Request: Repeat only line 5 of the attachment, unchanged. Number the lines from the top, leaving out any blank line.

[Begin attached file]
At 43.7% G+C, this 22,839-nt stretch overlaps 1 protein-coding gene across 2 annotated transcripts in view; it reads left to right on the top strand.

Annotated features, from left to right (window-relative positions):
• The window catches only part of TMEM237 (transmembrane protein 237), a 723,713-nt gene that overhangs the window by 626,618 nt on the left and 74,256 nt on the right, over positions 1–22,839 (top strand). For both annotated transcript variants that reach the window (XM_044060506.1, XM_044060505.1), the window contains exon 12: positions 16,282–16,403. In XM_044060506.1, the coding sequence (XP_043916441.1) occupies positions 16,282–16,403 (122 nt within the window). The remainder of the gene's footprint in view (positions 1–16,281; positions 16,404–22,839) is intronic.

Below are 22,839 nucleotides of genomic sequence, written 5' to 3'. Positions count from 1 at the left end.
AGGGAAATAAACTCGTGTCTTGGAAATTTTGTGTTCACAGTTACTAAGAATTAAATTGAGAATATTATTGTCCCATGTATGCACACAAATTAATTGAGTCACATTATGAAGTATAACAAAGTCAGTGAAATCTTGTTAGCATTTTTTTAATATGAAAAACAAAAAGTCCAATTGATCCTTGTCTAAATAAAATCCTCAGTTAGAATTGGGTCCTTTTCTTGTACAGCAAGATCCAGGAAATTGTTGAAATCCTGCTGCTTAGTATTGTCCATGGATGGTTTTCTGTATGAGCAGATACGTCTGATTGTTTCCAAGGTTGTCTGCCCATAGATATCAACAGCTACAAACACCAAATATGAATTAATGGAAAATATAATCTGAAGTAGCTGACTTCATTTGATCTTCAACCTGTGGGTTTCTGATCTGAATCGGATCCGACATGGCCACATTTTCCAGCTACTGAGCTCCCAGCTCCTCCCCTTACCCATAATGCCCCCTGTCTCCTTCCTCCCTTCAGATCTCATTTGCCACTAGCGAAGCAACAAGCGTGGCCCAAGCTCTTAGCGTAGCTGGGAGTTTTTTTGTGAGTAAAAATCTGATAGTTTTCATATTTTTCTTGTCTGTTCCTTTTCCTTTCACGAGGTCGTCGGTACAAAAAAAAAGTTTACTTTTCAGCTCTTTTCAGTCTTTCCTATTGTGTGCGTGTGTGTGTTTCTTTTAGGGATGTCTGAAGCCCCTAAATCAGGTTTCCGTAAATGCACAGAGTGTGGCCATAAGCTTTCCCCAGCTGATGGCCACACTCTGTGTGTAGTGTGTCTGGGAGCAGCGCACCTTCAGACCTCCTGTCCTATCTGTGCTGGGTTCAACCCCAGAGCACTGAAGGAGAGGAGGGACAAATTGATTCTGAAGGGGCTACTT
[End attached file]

AGGGAAATAAACTCGTGTCTTGGAAATTTTGTGTTCACAGTTACTAAGAATTAAATTGAGAATATTATTGTCCCATGTATGCACACAAATTAATTGAGTCACATTATGAAGTATAACAAAGTCAGTGAAATCTTGTTAGCATTTTTTTAATATGAAAAACAAAAAGTCCAATTGATCCTTGTCTAAATAAAATCCTCAGTTAGAATTGGGTCCTTTTCTTGTACAGCAAGATCCAGGAAATTGTTGAAATCCTGCTGCTTAGTATTGTCCATGGATGGTTTTCTGTATGAGCAGATACGTCTGATTGTTTCCAAGGTTGTCTGCCCATAGATATCAACAGCTACAAACACCAAATATGAATTAATGGAAAATATAATCTGAAGTAGCTGACTTCATTTGATCTTCAACCTGTGGGTTTCTGATCTGAATCGGATCCGACATGGCCACATTTTCCAGCTACTGAGCTCCCAGCTCCTCCCCTTACCCATAATGCCCCCTGTCTCCTTCCTCCCTTCAGATCTCATTTGCCACTAGCGAAGCAACAAGCGTGGCCCAAGCTCTTAGCGTAGCTGGGAGTTTTTTTGTGAGTAAAAATCTGATAGTTTTCATATTTTTCTTGTCTGTTCCTTTTCCTTTCACGAGGTCGTCGGTACAAAAAAAAAGTTTACTTTTCAGCTCTTTTCAGTCTTTCCTATTGTGTGCGTGTGTGTGTTTCTTTTAGGGATGTCTGAAGCCCCTAAATCAGGTTTCCGTAAATGCACAGAGTGTGGCCATAAGCTTTCCCCAGCTGATGGCCACACTCTGTGTGTAGTGTGTCTGGGAGCAGCGCACCTTCAGACCTCCTGTCCTATCTGTGCTGGGTTCAACCCCAGAGCACTGAAGGAGAGGAGGGACAAATTGATTCTGAAGGGGCTACTT